Get Involved
Right Arrow
Stay informed of new research published and other Citizens Research Council news.

Select list(s) to subscribe to


By submitting this form, you are consenting to receive marketing emails from: . You can revoke your consent to receive emails at any time by using the SafeUnsubscribe® link, found at the bottom of every email. Emails are serviced by Constant Contact
April 21, 2010
Report 360-06

Michigan Constitutional Issues: Article III – General Government

At the November 2, 2010 general election, the voters of Michigan will decide whether to call a constitutional convention to revise the 1963 Michigan Constitution. The question appears on the ballot automatically every 16 years as required by the Constitution. The Constitution provides that a convention would convene in Lansing on October 4, 2011. If the question is rejected, it will automatically appear on the ballot again in the year 2026.

The Citizens Research Council of Michigan takes no position on the question of calling a constitutional convention. It is hoped that examination of the matters identified in this paper will promote discussion of vital constitutional issues and assist citizens in deliberations on the question of calling a constitutional convention.

Should a constitutional convention be convened, it would examine the provisions of Article III, General Government. Among the eight sections in Article III are two that are of special interest from a public policy perspective (and one of those only because of the use of the word “militia,” the popular association of which has changed over time).

Introduction

Article III of the current Michigan Constitution contains provisions relating to the general structure of the state government. In Section 1, Lansing is designated as the state capital (in 1847, the state legislature determined that Detroit’s location on the border made it vulnerable to invasion by British forces in Canada and relocated the capital to Lansing). The state government is organized into legislative, executive, and judicial branches, patterned on the federal model (Section 2). Section 7 provides that laws in force at the time of adoption of the constitution, and not contradicted by the constitution, remain in force. The governor and legislature are authorized to ask the opinion of the state supreme court on important questions of law (Section 8).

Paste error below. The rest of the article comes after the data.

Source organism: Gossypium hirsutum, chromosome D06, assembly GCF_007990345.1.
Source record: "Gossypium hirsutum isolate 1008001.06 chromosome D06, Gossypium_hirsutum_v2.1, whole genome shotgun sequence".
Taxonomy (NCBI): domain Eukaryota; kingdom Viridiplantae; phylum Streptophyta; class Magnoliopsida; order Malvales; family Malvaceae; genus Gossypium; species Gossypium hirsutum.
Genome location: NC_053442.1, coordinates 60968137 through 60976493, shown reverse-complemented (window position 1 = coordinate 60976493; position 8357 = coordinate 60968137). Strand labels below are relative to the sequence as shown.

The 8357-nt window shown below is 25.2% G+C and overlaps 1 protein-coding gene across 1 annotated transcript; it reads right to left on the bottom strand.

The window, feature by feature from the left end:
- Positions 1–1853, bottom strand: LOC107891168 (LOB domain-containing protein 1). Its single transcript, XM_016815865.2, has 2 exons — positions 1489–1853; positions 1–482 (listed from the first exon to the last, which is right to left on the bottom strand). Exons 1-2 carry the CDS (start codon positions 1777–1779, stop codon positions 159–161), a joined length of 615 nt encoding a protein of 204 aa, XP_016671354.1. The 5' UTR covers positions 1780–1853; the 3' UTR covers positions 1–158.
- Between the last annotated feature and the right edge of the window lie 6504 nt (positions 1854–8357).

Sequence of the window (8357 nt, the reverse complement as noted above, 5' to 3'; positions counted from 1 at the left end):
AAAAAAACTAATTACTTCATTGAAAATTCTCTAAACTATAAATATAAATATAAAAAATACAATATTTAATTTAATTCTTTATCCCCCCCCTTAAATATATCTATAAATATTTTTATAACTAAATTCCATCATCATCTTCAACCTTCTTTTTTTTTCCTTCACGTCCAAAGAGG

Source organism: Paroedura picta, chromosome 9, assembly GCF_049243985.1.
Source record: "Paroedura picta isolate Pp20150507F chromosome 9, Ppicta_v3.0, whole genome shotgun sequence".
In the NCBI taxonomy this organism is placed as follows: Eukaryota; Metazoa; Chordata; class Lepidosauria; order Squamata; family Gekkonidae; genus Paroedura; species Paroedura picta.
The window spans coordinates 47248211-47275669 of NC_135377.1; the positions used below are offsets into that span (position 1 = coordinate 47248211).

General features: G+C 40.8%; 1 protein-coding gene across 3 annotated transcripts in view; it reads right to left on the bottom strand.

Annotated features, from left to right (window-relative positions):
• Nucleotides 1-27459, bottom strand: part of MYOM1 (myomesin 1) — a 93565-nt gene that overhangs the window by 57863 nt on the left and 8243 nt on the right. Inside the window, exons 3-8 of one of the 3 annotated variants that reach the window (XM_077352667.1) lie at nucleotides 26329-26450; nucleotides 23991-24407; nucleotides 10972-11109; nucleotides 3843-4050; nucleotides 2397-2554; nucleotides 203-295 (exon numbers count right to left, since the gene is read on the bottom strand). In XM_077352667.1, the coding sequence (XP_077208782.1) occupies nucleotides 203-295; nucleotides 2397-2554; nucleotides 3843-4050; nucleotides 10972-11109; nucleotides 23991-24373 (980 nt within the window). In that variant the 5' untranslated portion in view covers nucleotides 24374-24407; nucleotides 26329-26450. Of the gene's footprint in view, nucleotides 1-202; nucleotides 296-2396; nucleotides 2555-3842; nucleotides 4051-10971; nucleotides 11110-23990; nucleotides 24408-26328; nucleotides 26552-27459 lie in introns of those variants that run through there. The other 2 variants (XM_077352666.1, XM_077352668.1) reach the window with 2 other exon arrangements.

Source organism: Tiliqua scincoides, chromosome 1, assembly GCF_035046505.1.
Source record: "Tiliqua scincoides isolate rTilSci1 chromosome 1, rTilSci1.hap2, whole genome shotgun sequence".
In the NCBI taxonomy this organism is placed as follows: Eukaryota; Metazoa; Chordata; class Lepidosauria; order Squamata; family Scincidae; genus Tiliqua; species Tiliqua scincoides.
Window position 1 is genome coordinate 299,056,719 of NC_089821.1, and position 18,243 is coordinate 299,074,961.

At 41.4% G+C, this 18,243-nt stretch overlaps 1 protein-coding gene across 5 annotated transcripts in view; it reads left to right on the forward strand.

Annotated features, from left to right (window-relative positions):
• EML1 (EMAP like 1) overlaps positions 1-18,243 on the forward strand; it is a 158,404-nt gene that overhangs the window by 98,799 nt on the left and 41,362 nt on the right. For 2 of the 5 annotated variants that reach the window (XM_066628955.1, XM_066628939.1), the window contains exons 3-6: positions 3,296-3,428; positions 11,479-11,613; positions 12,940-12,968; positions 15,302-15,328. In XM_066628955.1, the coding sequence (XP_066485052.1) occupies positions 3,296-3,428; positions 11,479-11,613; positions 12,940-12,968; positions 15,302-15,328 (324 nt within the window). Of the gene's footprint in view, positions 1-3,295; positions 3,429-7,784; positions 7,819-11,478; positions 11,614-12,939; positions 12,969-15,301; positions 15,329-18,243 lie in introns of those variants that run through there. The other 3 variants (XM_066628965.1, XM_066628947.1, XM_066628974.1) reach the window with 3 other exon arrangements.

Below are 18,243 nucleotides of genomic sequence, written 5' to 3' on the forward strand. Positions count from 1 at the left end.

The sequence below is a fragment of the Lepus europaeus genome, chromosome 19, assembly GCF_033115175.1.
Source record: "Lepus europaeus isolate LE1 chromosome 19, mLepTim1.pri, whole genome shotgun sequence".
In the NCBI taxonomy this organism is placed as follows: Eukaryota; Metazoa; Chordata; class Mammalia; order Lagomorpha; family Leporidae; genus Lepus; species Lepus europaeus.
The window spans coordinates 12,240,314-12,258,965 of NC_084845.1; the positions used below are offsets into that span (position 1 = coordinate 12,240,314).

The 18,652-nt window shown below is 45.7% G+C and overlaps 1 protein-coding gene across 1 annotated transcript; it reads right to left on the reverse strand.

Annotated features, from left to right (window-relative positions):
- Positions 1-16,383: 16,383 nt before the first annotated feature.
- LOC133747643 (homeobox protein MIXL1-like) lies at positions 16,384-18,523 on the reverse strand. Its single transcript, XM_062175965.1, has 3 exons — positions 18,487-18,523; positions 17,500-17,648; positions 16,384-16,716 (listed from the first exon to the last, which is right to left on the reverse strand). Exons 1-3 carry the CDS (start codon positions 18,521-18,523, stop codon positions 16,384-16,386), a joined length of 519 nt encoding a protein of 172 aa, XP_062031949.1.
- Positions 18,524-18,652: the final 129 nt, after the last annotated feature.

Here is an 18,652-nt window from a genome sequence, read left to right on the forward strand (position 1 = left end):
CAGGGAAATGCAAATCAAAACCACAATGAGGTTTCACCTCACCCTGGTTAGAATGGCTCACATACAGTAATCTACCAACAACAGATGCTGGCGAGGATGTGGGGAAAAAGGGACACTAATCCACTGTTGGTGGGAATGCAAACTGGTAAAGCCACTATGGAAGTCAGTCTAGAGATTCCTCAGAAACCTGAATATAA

Constitutional Convention Issues

If the people of Michigan decide to call a state constitutional convention, it is likely such a convention would take a closer look at three sections of Article III.

Michigan’s Militia

Section 4 provides that “The militia shall be organized, equipped and disciplined as provided by law.” The militia referred to in Section 4 should not be confused with the Michigan Militia, a volunteer organization which at one time claimed over 10,000 members. Rather, the militia referred to in Section 4, now known as the Michigan National Guard, has a history that predates Michigan statehood. This history is recounted in detail on the website of the Michigan Department of Military and Veterans Affairs.

April 21, 2010
Report 360-06

Michigan Constitutional Issues: Article III – General Government

At the November 2, 2010 general election, the voters of Michigan will decide whether to call a constitutional convention to revise the 1963 Michigan Constitution. The question appears on the ballot automatically every 16 years as required by the Constitution. The Constitution provides that a convention would convene in Lansing on October 4, 2011. If the question is rejected, it will automatically appear on the ballot again in the year 2026.

The Citizens Research Council of Michigan takes no position on the question of calling a constitutional convention. It is hoped that examination of the matters identified in this paper will promote discussion of vital constitutional issues and assist citizens in deliberations on the question of calling a constitutional convention.

Should a constitutional convention be convened, it would examine the provisions of Article III, General Government. Among the eight sections in Article III are two that are of special interest from a public policy perspective (and one of those only because of the use of the word “militia,” the popular association of which has changed over time).

Introduction

Article III of the current Michigan Constitution contains provisions relating to the general structure of the state government. In Section 1, Lansing is designated as the state capital (in 1847, the state legislature determined that Detroit’s location on the border made it vulnerable to invasion by British forces in Canada and relocated the capital to Lansing). The state government is organized into legislative, executive, and judicial branches, patterned on the federal model (Section 2). Section 7 provides that laws in force at the time of adoption of the constitution, and not contradicted by the constitution, remain in force. The governor and legislature are authorized to ask the opinion of the state supreme court on important questions of law (Section 8).

Constitutional Convention Issues

If the people of Michigan decide to call a state constitutional convention, it is likely such a convention would take a closer look at three sections of Article III.

Michigan’s Militia

Section 4 provides that “The militia shall be organized, equipped and disciplined as provided by law.” The militia referred to in Section 4 should not be confused with the Michigan Militia, a volunteer organization which at one time claimed over 10,000 members. Rather, the militia referred to in Section 4, now known as the Michigan National Guard, has a history that predates Michigan statehood. This history is recounted in detail on the website of the Michigan Department of Military and Veterans Affairs.


Stay informed of new research published and other Citizens Research Council news.
Back To Top